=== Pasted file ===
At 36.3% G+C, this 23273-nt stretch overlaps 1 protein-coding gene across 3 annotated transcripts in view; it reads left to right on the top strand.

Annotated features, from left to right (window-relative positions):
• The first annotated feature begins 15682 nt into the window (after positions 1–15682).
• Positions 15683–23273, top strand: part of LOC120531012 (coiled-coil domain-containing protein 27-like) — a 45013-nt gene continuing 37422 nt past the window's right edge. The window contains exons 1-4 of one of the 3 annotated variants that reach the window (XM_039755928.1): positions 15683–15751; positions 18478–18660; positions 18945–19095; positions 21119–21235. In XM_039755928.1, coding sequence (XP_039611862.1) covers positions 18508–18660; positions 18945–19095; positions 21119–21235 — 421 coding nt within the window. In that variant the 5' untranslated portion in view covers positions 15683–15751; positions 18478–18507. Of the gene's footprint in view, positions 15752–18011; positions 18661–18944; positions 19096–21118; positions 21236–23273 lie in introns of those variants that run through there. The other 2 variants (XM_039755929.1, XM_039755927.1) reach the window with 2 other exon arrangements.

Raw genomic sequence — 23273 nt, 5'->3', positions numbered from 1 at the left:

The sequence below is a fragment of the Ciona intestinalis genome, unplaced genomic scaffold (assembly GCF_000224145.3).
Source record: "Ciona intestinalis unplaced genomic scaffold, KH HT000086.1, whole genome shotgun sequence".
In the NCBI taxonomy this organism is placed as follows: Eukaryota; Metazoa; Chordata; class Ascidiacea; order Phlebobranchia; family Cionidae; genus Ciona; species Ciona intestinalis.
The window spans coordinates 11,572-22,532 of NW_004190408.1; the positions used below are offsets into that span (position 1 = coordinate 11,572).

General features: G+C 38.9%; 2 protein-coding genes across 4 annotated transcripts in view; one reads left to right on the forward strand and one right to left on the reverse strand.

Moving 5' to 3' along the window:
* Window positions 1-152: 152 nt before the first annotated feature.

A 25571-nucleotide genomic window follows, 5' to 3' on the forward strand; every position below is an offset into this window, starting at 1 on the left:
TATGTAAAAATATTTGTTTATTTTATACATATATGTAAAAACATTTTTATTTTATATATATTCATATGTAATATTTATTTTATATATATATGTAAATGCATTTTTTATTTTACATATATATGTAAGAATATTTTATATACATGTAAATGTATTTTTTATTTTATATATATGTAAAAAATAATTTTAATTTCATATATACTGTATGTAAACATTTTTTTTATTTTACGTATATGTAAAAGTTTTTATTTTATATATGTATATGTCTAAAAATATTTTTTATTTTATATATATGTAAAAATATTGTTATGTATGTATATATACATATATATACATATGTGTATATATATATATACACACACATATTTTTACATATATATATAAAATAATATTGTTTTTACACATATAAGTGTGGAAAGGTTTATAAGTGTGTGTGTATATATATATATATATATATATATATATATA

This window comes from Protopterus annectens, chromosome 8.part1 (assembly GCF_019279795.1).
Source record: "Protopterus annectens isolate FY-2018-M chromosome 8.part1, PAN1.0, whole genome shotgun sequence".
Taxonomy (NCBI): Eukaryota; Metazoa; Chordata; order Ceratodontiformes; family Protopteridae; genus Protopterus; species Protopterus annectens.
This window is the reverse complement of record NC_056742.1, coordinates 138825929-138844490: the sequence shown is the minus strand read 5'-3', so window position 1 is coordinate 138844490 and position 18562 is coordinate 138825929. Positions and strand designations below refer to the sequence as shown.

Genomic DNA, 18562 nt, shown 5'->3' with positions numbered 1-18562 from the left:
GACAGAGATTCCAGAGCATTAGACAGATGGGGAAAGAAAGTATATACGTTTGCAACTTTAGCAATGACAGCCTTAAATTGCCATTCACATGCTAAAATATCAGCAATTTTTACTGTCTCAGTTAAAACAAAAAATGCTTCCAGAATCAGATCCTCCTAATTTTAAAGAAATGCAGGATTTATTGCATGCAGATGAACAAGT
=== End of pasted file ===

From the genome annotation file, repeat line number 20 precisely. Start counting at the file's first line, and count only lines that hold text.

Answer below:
GACAGAGATTCCAGAGCATTAGACAGATGGGGAAAGAAAGTATATACGTTTGCAACTTTAGCAATGACAGCCTTAAATTGCCATTCACATGCTAAAATATCAGCAATTTTTACTGTCTCAGTTAAAACAAAAAATGCTTCCAGAATCAGATCCTCCTAATTTTAAAGAAATGCAGGATTTATTGCATGCAGATGAACAAGT